He said AT&T’s plan to provide cell coverage includes its own native broadband component, in addition to tower co-location possibilities — up to four slots on their poles — available to wireless broadband providers like Piedmont Broadband and Virginia Broadband as well as to other cell providers.
Donohue said AT&T had no co-location agreements yet but that such opportunities would not be offered to other providers until sometime after the projects are approved.
Speaking against . . .
Among the notable comments of the 15 citizens who urged the commissioners to reject or delay the application:
• “The county is the subject of derision for rubber-stamping the first cell tower proposal [at Boston],” said Phil Irwin of Flint Hill, a longtime B&B owner and founder of the Rappahannock League for Environmental Protection. RLEP has opposed the 199-foot towers because they violate, in its members’ view, the intent of the county comprehensive plan and especially its protection of the scenic “viewshed” hereabouts.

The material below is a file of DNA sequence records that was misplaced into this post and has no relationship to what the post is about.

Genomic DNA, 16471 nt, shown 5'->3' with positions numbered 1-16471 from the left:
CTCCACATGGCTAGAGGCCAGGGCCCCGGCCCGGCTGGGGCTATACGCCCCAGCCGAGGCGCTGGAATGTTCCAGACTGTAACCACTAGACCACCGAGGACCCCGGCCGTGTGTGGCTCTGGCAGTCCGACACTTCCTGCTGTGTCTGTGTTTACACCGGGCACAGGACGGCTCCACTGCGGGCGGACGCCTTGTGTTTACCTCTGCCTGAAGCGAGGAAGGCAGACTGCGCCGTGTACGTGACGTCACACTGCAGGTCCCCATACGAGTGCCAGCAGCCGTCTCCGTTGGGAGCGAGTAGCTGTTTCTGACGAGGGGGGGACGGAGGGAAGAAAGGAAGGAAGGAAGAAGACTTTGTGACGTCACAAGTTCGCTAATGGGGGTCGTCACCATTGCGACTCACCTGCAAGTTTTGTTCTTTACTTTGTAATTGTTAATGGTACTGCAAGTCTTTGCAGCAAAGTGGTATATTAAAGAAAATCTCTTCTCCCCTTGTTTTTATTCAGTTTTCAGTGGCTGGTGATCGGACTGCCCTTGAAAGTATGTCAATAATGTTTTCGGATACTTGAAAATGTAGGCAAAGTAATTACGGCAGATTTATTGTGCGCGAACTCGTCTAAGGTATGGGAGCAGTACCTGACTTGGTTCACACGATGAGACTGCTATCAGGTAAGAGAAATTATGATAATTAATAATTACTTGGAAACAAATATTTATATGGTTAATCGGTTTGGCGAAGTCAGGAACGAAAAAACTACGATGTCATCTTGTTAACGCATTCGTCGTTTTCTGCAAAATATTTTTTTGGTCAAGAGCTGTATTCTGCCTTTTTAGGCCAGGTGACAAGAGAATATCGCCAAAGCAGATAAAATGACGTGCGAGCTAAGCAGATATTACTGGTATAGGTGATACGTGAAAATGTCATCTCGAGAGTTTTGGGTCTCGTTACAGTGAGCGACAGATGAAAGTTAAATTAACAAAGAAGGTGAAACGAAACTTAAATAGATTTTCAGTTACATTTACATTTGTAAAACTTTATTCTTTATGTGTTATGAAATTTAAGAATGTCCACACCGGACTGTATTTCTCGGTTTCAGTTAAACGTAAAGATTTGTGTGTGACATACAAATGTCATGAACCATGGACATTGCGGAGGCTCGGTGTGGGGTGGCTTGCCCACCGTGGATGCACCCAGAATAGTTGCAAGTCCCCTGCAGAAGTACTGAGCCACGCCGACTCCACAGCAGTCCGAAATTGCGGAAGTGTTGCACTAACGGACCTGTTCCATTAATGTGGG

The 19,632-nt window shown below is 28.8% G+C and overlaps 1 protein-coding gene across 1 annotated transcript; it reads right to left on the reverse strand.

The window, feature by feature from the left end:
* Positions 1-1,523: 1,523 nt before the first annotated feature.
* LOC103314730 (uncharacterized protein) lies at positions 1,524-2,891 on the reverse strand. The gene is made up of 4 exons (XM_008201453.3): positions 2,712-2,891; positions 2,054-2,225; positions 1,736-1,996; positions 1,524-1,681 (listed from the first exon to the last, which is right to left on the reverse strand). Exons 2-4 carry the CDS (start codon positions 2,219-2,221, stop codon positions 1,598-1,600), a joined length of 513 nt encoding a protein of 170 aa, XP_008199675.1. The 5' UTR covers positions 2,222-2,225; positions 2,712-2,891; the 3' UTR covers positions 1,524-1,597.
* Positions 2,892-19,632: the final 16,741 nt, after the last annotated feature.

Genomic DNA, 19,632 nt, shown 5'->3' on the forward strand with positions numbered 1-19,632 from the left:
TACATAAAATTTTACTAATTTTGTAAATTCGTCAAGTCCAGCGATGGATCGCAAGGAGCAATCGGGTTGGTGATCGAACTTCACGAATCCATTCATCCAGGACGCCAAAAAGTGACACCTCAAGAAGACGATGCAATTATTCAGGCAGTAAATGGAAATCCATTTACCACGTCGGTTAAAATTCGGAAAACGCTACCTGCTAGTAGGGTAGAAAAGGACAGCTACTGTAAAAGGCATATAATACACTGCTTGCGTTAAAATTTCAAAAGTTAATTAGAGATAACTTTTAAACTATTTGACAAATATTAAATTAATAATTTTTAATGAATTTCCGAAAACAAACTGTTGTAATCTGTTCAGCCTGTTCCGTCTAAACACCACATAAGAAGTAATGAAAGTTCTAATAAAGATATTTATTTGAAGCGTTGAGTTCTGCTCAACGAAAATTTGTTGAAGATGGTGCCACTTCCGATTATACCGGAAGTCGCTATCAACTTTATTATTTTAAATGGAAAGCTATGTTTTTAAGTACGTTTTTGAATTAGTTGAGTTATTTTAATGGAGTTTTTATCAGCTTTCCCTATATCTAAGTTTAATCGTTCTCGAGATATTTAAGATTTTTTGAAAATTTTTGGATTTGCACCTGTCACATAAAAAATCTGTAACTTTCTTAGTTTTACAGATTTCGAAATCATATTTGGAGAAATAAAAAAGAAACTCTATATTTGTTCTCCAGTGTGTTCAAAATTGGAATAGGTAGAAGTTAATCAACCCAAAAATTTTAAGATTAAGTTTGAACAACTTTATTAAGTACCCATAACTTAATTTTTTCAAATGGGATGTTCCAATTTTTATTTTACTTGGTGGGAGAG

When Sprint built towers in the county 10 years ago, Irwin said, it took RLEP’s and the Piedmont Environmental Council’s advice and found “ways to provide cell phone service without anyone driving by knowing there is cell phone service.
“You did it before,” he told the commissioners. “You can do it again. Please do it again.”
• “I ask the planning commission to set a new tone here,” said Karen Hunt of Amissville. “Please recommend against these applications and suggest alternatives. This is not the best that they [AT&T] can do.”
• “If the public cannot comment on the documents you got just today,” said the PEC’s Todd Benson, who lives in Flint Hill, referring to the enhanced coverage maps, “then the public is cut out of the process. You should table this matter tonight; there’s no hurry. You are well within the 150-day limit” the county has to respond to the application.